CRASH, David Cronenberg
IFC Center

“David Cronenberg wrote and directed this 1996 film, a masterful minimalist adaptation of J.G. Ballard’s 1973 neo-futurist novel about sex and car crashes, and like the book it’s audacious and intense… James Spader meets Holly Hunter via a car collision, and they and Spader’s wife (Deborah Kara Unger) become acquainted with a kind of car-crash guru (Elias Koteas) and his own set of friends (including Rosanna Arquette). Sex and driving are all that this movie and its characters are interested in, but the lyrical, poetic, and melancholic undertones are potent, the performances adept and sexy, the sounds and images indelible. If you want something that’s both different and accomplished, even if you can’t be sure what it is, don’t miss this.” – Jonathan Rosenbaum, Chicago Reader


INVOLUNTARY, Ruben Östlund
The Film Society of Lincoln Center

Described by Östlund as “a tragic comedy or a comic tragedy,” the director’s second feature examines group dynamics and the dark side of human nature in five tales of social discord. In one, a teacher sees a colleague carry discipline too far and mentions the act in the staff room, with startling consequences. In another, a party host, afraid of losing face, unwisely neglects an injury. Two parallel stories detail groupthink among young men and women respectively. Co-written with Östlund’s long-time producer Erik Hemmendorff, and inspired by personal experiences, Involuntary situates the viewer inside each social powder keg, where recognition and uneasy laughter coalesce.


MACBETH, Orson Welles
Film Forum

In the gloomy, claustrophobic atmosphere of a studio-shot primitive world, a feudal lord (Welles in the title role) decides to go for the kingship, with horrifically fated results. Re-edited by its studio – with the original Scottish brogues redubbed into American accents – this is Welles’ original 108-minute cut, as restored by UCLA Film Archive.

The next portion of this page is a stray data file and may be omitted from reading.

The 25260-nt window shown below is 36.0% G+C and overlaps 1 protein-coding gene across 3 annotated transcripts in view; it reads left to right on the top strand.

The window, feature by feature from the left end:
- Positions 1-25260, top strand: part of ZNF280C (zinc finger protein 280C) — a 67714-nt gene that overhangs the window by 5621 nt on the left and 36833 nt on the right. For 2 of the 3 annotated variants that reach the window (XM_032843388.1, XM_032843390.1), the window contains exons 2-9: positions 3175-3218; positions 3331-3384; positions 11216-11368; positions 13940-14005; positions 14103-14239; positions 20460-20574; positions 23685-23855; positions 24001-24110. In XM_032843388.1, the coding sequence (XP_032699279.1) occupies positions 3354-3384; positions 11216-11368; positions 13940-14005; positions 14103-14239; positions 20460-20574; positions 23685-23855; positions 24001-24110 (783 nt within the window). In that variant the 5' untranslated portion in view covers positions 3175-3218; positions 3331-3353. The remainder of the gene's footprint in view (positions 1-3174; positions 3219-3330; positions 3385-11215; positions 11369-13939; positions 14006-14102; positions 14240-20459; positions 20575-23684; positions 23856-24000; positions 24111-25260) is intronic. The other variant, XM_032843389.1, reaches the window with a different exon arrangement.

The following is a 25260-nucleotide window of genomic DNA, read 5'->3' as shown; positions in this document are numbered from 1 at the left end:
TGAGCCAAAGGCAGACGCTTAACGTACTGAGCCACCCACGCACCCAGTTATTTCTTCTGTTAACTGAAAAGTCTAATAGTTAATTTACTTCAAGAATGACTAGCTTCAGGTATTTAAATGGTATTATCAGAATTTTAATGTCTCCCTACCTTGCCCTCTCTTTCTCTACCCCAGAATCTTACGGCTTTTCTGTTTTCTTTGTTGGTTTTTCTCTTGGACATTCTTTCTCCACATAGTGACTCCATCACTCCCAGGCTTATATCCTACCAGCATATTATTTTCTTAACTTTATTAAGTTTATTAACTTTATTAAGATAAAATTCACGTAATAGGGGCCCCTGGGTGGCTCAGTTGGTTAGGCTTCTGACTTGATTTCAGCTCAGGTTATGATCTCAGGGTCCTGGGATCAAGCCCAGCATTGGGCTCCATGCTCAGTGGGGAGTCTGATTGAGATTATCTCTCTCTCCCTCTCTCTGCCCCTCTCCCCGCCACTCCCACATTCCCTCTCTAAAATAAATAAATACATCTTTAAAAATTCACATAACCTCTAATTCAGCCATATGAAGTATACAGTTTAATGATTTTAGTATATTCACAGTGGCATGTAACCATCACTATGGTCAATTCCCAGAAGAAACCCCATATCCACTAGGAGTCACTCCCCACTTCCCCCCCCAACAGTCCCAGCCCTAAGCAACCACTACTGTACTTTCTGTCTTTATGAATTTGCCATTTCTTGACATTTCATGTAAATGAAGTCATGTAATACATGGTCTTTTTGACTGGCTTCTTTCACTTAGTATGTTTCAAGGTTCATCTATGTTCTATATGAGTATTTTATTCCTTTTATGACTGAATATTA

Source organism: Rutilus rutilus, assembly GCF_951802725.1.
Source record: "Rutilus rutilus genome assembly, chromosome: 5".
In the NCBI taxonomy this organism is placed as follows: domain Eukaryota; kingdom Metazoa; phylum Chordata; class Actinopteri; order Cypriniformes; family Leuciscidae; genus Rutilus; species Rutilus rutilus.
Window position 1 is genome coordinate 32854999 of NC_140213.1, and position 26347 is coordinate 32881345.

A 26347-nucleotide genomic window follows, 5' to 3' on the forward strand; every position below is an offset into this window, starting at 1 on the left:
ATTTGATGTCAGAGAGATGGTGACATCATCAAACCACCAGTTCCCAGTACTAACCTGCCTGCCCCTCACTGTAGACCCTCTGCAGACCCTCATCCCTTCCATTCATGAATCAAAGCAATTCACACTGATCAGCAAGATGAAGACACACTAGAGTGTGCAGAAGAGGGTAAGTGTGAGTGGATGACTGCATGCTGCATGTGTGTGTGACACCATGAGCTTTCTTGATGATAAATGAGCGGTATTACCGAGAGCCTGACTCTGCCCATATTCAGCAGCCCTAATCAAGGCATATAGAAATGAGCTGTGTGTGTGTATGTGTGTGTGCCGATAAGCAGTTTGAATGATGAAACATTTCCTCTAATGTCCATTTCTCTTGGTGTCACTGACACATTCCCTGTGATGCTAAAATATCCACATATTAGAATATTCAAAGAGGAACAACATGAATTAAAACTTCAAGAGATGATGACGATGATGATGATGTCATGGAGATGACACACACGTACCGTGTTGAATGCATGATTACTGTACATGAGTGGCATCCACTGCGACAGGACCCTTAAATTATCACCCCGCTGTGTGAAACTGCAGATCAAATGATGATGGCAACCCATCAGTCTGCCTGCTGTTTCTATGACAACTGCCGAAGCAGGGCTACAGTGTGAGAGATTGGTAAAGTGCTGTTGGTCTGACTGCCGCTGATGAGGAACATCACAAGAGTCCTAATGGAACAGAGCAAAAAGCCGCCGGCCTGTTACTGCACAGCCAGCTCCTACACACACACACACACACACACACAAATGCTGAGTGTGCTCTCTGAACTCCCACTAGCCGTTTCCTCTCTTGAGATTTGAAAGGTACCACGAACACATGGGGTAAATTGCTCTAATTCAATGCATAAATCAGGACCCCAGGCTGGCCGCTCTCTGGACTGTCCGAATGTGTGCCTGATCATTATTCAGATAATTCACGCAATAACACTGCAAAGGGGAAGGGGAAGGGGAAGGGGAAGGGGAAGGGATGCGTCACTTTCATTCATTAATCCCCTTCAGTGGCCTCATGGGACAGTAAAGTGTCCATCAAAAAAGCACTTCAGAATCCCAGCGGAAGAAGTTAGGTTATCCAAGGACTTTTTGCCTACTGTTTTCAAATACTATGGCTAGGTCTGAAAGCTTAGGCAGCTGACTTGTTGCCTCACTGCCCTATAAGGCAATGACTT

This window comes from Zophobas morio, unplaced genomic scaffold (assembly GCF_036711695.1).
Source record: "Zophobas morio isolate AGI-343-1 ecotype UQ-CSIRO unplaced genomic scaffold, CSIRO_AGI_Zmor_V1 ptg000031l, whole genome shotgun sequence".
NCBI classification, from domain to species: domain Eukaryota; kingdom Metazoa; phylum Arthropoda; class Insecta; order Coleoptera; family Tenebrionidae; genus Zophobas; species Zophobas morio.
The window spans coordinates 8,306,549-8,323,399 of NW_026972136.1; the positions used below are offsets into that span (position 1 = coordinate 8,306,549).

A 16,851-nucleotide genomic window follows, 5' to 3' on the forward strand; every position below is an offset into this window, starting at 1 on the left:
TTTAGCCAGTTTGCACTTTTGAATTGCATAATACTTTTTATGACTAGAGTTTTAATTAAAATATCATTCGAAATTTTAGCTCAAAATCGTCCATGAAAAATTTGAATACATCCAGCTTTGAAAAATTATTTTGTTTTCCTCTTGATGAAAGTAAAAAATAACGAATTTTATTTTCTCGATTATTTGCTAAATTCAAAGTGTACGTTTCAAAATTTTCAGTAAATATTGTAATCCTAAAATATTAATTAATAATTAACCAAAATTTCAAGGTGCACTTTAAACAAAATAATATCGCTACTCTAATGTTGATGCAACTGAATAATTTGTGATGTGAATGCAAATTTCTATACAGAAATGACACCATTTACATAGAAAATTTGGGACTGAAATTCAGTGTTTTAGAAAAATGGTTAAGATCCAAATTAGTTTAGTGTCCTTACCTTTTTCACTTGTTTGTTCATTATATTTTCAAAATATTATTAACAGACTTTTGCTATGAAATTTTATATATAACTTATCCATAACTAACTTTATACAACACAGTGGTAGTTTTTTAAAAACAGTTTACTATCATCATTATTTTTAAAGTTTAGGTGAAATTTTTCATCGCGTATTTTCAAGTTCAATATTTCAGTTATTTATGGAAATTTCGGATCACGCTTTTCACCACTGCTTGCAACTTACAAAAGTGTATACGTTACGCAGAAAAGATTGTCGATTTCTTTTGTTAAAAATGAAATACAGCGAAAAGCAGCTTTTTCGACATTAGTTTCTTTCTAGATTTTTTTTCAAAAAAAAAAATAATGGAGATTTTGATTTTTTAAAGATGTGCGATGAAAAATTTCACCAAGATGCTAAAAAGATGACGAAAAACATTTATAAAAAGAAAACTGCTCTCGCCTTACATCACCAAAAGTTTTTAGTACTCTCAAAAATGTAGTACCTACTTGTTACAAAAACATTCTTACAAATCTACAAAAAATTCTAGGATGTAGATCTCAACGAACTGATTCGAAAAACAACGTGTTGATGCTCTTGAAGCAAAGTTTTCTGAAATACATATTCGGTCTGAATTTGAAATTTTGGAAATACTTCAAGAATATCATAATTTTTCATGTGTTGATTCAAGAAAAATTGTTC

RAGING BULL, Martin Scorsese
Nitehawk Cinema

In the ring, Jake LaMotta was a fearless middleweight champion, a fighter whose animal strength made him unstoppable; but the traits of a champion aren’t always what they’re cracked up to be. Quick to anger, sexually frustrated, brutally masochistic, all traits of a punishing fighter; but a husband? A brother? In Raging Bull, Martin Scorsese side-steps the typical sports biopic that lionizes its subjects in favor of a violent, unflinching portrait of a man controlled by his animal lusts.


JURASSIC PARK, Steven Spielberg
IFC Center

“In JURASSIC PARK, each dinosaur encounter is exciting in a different way. At one point, Grant finds himself amid a flock of gallimimus, who are like galloping, earthbound birds. There’s a sickly triceratops, a sprightly dilophosaur that transforms itself like one of Spielberg’s gremlins, a brachiosaur seen in close-up (the only moment that looks a little fake), and, finally, a thrillingly staged battle in which a pair of raptors attack the Hammond grandchildren. These medium-size predators appear unspectacular at first, but their lightning cleverness grows on you. When one of them leaps without warning through a ceiling grate, it seems as lethal as a giant cobra. By the end of the movie, the raptors, like the T. rex, have become true characters, their personalities emerging from their scaly physique.” – Entertainment Weekly




PARIS IS BURNING, Jennie Livingston
The Film Society of Lincoln Center

Jennie Livingston’s iconic documentary offers an at once dazzling, dynamic, and intimate portrait of the Harlem drag balls of the 1980s, where rival fashion “houses” competed for trophies and cash prizes in categories like “face,” “femme queen realness,” and “voguing.” Winner of a Sundance Grand Jury Prize, Paris Is Burning celebrates how African-American, Latino, gay, and transgender New Yorkers, for whom racism, poverty, and homophobia were daily realities, created a world of survival and joy.